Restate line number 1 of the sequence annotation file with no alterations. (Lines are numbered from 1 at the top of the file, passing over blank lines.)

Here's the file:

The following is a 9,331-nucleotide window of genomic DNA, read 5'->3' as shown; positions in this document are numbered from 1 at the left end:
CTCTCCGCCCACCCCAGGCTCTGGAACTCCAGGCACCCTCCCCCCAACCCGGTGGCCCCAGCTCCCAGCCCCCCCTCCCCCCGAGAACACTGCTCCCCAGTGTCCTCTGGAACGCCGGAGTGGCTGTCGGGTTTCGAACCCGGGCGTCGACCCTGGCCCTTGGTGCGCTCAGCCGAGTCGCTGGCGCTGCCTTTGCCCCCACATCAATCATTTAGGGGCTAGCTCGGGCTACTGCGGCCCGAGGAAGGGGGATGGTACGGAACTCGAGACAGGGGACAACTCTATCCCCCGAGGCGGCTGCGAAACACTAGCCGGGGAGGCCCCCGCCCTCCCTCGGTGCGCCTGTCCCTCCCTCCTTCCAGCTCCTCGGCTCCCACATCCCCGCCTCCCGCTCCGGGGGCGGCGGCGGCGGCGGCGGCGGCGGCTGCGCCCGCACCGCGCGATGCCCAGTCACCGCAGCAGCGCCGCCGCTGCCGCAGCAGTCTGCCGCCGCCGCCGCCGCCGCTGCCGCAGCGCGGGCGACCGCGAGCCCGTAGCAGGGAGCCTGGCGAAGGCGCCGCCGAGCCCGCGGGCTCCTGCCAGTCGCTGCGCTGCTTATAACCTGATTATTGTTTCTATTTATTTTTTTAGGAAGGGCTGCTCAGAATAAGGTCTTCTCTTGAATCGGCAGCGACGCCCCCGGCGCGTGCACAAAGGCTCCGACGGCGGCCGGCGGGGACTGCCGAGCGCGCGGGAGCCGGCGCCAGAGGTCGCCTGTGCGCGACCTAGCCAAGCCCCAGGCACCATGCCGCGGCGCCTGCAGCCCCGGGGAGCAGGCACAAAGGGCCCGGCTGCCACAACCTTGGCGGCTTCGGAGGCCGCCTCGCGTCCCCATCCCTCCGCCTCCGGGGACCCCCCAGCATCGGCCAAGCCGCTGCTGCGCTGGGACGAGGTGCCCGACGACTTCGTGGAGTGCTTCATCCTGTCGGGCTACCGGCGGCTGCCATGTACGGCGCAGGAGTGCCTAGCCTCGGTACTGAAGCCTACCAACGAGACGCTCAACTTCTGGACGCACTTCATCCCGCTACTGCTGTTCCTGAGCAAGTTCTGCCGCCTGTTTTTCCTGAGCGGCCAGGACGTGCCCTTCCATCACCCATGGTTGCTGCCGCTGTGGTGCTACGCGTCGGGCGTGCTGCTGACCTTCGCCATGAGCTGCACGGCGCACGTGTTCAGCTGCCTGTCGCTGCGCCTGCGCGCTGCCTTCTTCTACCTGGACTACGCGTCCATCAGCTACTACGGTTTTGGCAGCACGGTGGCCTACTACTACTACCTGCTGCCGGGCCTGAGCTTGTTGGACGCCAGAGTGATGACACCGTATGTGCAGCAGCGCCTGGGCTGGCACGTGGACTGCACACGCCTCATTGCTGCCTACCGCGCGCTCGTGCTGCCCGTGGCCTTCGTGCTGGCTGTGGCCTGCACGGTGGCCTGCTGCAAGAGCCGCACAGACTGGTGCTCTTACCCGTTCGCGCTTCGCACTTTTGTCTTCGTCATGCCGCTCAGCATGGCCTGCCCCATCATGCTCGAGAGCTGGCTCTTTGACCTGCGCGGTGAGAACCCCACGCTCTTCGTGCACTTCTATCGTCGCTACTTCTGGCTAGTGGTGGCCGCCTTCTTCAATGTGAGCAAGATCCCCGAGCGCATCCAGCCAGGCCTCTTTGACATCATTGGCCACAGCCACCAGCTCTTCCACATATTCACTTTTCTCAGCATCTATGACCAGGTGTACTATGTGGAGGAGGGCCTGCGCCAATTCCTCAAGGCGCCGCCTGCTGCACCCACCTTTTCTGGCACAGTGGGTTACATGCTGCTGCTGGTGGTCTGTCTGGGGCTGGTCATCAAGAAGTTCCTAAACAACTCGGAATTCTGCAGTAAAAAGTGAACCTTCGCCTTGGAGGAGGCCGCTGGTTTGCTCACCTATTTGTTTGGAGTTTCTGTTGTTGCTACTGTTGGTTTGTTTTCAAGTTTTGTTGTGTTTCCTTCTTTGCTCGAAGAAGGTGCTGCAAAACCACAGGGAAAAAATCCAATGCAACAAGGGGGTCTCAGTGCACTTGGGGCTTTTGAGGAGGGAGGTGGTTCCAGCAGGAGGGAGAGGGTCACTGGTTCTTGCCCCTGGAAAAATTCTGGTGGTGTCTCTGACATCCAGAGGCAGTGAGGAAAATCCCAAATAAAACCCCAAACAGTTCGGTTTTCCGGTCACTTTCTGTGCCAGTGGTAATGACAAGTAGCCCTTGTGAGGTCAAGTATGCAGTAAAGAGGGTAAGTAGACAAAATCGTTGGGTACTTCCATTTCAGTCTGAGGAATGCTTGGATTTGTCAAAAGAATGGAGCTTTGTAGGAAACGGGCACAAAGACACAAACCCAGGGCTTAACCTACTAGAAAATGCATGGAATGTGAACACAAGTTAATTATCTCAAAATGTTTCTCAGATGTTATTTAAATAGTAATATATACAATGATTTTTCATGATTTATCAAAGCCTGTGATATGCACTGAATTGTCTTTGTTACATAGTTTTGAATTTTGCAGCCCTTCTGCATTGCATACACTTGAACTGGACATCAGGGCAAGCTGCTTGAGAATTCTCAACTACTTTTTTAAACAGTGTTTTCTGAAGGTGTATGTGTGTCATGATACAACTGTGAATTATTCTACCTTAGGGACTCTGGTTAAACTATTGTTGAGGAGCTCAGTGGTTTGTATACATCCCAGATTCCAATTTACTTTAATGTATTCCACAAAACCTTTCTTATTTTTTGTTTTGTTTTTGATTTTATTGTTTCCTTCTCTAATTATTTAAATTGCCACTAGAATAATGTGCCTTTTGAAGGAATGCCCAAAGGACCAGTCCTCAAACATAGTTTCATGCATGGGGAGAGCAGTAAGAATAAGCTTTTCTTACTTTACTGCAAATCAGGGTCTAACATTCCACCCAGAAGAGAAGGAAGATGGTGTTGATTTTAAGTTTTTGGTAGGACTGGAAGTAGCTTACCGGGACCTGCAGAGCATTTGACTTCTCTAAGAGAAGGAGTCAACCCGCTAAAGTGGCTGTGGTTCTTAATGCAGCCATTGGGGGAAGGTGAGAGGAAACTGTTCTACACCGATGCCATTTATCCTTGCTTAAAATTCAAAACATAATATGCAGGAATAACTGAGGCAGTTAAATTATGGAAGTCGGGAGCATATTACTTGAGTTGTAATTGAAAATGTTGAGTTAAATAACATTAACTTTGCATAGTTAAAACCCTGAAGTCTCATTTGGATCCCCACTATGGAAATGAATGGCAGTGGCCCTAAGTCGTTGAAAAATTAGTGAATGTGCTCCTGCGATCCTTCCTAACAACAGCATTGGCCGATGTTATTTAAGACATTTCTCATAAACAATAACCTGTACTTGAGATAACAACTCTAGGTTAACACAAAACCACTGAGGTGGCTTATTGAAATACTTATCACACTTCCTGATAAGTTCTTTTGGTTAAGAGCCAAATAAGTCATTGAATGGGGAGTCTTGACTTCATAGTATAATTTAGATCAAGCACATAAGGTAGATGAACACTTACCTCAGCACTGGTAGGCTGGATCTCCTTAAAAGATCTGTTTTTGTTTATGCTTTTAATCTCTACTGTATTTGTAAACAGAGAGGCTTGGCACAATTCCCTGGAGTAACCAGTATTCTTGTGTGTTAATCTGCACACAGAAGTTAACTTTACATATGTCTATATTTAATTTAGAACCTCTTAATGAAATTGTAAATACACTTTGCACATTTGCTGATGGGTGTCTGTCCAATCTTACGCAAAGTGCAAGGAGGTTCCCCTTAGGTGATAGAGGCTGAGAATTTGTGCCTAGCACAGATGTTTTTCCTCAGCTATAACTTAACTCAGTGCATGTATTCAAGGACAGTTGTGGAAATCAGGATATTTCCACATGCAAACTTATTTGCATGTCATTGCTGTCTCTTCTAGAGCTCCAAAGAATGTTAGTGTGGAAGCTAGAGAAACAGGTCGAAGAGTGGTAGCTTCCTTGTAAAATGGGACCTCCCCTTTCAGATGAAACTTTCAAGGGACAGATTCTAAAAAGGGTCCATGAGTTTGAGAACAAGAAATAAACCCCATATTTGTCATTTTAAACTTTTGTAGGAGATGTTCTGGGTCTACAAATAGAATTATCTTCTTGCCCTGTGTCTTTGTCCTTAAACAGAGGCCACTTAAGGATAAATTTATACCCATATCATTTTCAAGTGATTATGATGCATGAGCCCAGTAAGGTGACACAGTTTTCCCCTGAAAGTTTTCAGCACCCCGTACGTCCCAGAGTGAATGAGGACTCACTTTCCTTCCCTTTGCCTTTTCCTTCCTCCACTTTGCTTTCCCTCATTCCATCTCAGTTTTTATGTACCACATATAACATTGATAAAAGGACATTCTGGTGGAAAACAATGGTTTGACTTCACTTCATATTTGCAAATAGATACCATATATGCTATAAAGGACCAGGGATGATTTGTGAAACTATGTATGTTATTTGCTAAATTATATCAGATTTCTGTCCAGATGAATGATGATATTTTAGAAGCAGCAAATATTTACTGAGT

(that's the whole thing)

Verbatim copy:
The following is a 9,331-nucleotide window of genomic DNA, read 5'->3' as shown; positions in this document are numbered from 1 at the left end: